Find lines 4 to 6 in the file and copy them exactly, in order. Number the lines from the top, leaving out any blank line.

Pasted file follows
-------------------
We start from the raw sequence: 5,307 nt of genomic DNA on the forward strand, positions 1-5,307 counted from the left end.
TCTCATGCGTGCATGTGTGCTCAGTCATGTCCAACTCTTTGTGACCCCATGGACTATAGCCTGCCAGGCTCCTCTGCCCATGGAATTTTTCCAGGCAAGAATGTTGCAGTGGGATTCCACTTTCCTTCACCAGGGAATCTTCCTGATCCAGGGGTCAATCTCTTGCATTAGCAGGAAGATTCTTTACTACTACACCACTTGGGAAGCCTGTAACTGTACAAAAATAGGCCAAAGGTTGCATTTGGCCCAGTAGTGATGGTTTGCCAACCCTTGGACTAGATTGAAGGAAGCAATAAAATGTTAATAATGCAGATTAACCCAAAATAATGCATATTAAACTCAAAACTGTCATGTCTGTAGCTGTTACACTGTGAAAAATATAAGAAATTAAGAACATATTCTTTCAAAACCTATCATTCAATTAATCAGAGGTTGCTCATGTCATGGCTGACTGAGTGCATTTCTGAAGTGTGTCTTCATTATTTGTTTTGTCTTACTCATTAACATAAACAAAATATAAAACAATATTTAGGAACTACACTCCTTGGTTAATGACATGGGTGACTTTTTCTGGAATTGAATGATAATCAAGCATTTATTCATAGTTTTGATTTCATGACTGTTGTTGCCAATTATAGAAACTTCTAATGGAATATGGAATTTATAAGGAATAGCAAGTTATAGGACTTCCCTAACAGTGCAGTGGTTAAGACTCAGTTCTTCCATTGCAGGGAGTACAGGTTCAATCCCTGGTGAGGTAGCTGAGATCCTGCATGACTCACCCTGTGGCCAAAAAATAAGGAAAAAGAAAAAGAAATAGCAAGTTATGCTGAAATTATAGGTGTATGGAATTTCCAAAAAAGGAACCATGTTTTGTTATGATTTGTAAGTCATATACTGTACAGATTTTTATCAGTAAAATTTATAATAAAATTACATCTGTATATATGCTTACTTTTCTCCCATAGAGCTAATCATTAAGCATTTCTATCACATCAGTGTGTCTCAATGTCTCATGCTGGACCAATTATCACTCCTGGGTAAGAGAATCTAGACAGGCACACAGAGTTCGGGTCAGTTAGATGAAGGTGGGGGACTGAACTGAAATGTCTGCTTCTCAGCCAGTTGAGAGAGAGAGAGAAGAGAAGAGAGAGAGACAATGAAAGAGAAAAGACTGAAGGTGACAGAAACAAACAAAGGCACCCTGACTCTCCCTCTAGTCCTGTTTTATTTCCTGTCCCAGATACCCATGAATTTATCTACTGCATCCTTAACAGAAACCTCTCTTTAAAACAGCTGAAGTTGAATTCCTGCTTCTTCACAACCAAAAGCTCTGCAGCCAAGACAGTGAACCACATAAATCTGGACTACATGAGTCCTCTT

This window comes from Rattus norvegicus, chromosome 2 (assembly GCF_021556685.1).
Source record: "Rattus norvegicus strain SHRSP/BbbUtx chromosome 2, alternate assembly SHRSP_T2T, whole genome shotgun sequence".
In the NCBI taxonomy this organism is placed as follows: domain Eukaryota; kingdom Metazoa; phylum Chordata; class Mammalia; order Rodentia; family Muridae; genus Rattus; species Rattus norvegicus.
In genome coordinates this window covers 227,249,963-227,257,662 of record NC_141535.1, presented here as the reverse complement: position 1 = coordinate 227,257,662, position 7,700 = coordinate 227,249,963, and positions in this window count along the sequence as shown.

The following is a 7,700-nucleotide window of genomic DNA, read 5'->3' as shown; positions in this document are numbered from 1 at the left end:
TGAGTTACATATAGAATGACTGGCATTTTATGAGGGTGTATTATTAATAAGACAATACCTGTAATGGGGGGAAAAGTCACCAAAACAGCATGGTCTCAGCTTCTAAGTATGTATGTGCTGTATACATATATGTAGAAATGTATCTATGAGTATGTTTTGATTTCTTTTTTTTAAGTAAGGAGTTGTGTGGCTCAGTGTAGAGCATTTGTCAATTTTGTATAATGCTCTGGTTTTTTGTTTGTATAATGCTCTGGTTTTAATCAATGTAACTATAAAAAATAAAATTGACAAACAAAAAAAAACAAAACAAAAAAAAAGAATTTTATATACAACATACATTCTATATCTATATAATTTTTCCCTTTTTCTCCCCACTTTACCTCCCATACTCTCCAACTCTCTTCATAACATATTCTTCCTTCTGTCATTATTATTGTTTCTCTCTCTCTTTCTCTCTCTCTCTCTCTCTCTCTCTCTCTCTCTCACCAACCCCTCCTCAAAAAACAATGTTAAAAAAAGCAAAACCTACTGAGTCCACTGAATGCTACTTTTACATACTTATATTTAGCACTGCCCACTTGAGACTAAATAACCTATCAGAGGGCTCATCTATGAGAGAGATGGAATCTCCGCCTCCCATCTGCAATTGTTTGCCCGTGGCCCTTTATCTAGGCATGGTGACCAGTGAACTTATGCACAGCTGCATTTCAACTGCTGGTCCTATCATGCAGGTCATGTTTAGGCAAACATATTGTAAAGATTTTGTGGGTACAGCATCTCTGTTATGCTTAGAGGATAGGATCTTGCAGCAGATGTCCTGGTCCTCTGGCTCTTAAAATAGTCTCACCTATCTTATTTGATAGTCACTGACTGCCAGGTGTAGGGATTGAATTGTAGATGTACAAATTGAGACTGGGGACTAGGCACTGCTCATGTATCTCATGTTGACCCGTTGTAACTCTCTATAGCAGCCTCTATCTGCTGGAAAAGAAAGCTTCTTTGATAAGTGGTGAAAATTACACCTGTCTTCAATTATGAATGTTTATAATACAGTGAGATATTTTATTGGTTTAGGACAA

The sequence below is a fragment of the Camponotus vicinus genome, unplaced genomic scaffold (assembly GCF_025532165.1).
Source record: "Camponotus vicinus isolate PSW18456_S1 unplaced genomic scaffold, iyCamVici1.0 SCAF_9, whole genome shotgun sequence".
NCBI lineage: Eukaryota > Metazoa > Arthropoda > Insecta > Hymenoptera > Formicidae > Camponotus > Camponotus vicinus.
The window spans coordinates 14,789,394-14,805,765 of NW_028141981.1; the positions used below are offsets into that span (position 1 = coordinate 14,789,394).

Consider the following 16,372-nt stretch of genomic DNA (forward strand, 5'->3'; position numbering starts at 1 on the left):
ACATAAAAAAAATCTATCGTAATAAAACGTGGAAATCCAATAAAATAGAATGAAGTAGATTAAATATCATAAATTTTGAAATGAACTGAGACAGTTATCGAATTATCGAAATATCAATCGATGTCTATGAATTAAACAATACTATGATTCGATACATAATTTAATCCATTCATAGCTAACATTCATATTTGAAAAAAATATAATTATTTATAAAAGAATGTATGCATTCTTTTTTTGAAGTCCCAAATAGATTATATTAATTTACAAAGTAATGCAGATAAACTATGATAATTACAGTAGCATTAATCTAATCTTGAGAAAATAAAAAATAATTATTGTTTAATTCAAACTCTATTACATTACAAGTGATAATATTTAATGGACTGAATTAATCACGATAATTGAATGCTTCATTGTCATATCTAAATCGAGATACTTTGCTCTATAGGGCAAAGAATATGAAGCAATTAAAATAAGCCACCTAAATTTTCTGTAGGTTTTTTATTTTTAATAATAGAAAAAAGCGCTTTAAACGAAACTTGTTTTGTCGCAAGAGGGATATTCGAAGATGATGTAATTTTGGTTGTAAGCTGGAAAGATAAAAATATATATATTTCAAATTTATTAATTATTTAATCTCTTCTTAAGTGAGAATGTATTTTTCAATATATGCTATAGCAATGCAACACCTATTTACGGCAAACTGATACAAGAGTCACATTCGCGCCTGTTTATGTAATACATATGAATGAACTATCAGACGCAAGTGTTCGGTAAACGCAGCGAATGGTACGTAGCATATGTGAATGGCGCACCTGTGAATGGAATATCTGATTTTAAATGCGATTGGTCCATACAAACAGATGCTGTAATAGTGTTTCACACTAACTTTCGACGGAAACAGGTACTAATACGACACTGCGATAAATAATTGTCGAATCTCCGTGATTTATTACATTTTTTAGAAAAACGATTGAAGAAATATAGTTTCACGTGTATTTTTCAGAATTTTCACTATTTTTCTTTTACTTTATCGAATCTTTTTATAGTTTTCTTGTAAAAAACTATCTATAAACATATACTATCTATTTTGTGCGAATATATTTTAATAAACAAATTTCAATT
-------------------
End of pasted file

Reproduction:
Source record: "Rattus norvegicus strain SHRSP/BbbUtx chromosome 2, alternate assembly SHRSP_T2T, whole genome shotgun sequence".
In the NCBI taxonomy this organism is placed as follows: domain Eukaryota; kingdom Metazoa; phylum Chordata; class Mammalia; order Rodentia; family Muridae; genus Rattus; species Rattus norvegicus.
In genome coordinates this window covers 227,249,963-227,257,662 of record NC_141535.1, presented here as the reverse complement: position 1 = coordinate 227,257,662, position 7,700 = coordinate 227,249,963, and positions in this window count along the sequence as shown.